THE EATBEAT: Low prices for good food makes for repeat customers at Mexican Village
The place doesn’t change. And on a recent Wednesday evening, I went to the Mexican Village with my daughter, Gail Hagerty (GH). She was in town from Bismarck.
We talked of the days way back when she was in Red River High School and there were always lines to get into the Mexican Villiage. She would go and stand through the line if I would come join her and pay the bill.
Things haven’t changed all that much.
The lines are no longer a problem, but there sometimes is a brief wait to get in. You sit in a comfortable, entry area where the Mexican theme is well-presented. You enter by one door and exit by another.
We like the booths with arched entries that seat as many as four customers. They are comfortable and provide a place where you can carry on a good conversation.
We like the chips and sauce that arrive promptly.
GH ordered her favorite — El Poco Loco & Taco. It’s a meal of layered corn tortillas filled with beef and topped with gravy and garnished with lettuce, cheese, tomatoes and black olives ($8.99).
The consistency of the food over the years is what keeps people coming back. Although I sometimes stray around on the menu, I most often order a beef taco ($2.69) and a cheese tostado ($2.49). Usually, I have eaten all of the chips with tomato sauce that are delivered to the table as customers are seated. The sauce is mild with a nice sharp zing. The chips are crisp and not too salty.
We opted for Diet Pepsi ($2.29 with unlimited refills). But there are other beverages including milk (which we should have been drinking) as well as coffee and hot tea.
Burritos are the signature item — the best sellers on the menu, according to Joey Egstad, the kitchen manager. He operates the business with Angie Green.
It was the first Mexican restaurant in Grand Forks when it was started by the late Robert Mora 50 years ago in a downtown location. Mora had retired from the Air Force after being stationed at the base near Grand Forks.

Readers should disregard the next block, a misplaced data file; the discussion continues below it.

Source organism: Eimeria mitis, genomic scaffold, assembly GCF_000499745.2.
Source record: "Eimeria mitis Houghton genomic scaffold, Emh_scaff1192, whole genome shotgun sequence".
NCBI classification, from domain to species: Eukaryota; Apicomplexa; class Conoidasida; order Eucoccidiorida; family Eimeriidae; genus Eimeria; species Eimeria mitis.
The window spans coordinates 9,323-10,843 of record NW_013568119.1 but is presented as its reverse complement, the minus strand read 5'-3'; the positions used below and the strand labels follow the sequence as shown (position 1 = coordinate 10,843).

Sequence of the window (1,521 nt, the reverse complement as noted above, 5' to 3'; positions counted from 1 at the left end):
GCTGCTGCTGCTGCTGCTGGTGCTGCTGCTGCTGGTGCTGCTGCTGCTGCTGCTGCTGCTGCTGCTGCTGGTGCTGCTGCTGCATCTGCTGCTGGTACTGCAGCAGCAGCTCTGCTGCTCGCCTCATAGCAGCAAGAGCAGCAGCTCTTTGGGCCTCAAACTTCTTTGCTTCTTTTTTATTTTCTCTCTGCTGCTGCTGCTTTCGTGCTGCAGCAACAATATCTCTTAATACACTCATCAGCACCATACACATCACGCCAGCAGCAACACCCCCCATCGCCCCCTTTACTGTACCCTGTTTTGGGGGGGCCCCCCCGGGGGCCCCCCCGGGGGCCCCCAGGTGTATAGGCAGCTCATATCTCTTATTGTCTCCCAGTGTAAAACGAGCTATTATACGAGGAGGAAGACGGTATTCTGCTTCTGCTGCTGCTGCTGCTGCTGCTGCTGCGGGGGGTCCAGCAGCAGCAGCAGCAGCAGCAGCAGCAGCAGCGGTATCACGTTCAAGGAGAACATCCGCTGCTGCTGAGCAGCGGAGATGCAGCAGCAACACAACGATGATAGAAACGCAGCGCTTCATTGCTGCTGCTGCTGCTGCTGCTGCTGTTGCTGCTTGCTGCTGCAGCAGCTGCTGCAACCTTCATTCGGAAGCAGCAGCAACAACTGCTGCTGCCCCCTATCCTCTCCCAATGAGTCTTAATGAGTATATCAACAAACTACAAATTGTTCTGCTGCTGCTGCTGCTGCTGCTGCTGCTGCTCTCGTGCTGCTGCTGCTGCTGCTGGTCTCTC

Business was so brisk that the restaurant soon moved to larger quarters in the Washington Street location. Mora, who is now deceased, sold the restaurant to Ray and Mae Gordon, and they eventually sold it to Angie Green.
People keep coming to the restaurant for various reasons including its stability. You know what you are getting at Mexican Village.
For those who want a full-blown dinner, Mexican Village offers steak, chicken or mixed fajitas ($11.39) and a burrito dinner served with rice and beans ($8.99).
There are specialty burritos including a California Burrito that is a flour tortilla filled with beef, beans, onions and rice. It’s topped with chili and garnished with lettuce, cheese, tomatoes and black olives. And it comes in small, medium or large versions.
Among the specialties are Mexican pizza and chimichangas. The Chi-chi is described as a crisp flour tortilla layered with beef and beans and topped with lettuce, cheese, tomatoes and sour cream ($6.39).
One item that draws the most attention is the Norwegian Taco. It’s served on a lightly deep fried pita, topped with beef, lettuce, cheese tomatoes and sour cream ($6.39).
It drew the attention of the crew from CBS Sunday Morning in town preparing a Grand Forks segment shown recently.
1218 S. Washington St., Grand Forks
Owners-operators: Angie Green, Joey Egstad.
Hours: 11 a.m. opening daily; closing 9 p.m. Monday through Saturday, 8:30 p.m. Sunday.
Telephone: (701) 775-3653.
Seating for 90.
Wine, beer available.
Report card: Low prices for good Mexican food bring customers back time and time again. Burritos are top sellers. Arched booths provide privacy. Seven tables in dining room provide seating for groups. Pleasing Mexican decor.
Reach Hagerty at firstname.lastname@example.org or (701) 772-1055.